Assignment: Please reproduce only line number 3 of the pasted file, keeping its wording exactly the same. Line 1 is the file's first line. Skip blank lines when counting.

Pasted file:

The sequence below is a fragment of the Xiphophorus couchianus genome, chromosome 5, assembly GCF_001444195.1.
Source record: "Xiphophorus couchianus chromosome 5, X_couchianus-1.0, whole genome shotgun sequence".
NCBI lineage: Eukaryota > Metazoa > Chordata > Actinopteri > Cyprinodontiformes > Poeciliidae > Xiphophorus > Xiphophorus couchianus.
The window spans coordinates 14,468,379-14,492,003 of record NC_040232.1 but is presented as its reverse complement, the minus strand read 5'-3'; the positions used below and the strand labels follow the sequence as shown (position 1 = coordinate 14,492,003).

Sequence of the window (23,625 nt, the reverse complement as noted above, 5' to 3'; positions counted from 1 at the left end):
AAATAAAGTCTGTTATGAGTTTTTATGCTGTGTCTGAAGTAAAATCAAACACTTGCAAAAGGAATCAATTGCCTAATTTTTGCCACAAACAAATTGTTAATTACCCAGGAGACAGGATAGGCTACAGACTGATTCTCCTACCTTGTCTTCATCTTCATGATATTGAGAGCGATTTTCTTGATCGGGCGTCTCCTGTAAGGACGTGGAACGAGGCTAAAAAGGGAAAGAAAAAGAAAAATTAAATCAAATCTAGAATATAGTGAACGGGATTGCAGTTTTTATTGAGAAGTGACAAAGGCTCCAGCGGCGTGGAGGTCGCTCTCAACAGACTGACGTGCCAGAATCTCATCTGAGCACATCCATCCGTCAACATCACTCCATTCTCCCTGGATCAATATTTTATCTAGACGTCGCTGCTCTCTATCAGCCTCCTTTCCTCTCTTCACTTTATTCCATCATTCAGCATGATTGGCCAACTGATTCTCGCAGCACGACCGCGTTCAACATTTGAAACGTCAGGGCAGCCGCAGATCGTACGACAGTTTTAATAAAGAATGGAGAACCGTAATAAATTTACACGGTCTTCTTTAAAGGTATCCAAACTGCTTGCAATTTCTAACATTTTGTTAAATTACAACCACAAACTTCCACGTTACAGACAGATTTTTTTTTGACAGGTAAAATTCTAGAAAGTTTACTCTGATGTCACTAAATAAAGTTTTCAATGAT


NCBI lineage: Eukaryota > Metazoa > Chordata > Actinopteri > Cyprinodontiformes > Poeciliidae > Xiphophorus > Xiphophorus couchianus.